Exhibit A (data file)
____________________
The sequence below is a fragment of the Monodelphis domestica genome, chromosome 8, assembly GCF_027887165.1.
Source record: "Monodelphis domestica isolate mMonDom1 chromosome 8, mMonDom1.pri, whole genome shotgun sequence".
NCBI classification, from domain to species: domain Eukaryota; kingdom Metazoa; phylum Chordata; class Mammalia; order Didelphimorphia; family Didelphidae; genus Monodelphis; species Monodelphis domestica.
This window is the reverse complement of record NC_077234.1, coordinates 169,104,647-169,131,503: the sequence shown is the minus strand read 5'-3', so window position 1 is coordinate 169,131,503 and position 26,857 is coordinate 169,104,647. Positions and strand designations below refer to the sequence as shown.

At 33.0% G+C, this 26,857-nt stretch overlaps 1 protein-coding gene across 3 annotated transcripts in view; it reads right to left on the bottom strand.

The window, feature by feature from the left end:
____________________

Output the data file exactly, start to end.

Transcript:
The sequence below is a fragment of the Monodelphis domestica genome, chromosome 8, assembly GCF_027887165.1.
Source record: "Monodelphis domestica isolate mMonDom1 chromosome 8, mMonDom1.pri, whole genome shotgun sequence".
NCBI classification, from domain to species: domain Eukaryota; kingdom Metazoa; phylum Chordata; class Mammalia; order Didelphimorphia; family Didelphidae; genus Monodelphis; species Monodelphis domestica.
This window is the reverse complement of record NC_077234.1, coordinates 169,104,647-169,131,503: the sequence shown is the minus strand read 5'-3', so window position 1 is coordinate 169,131,503 and position 26,857 is coordinate 169,104,647. Positions and strand designations below refer to the sequence as shown.

At 33.0% G+C, this 26,857-nt stretch overlaps 1 protein-coding gene across 3 annotated transcripts in view; it reads right to left on the bottom strand.

The window, feature by feature from the left end: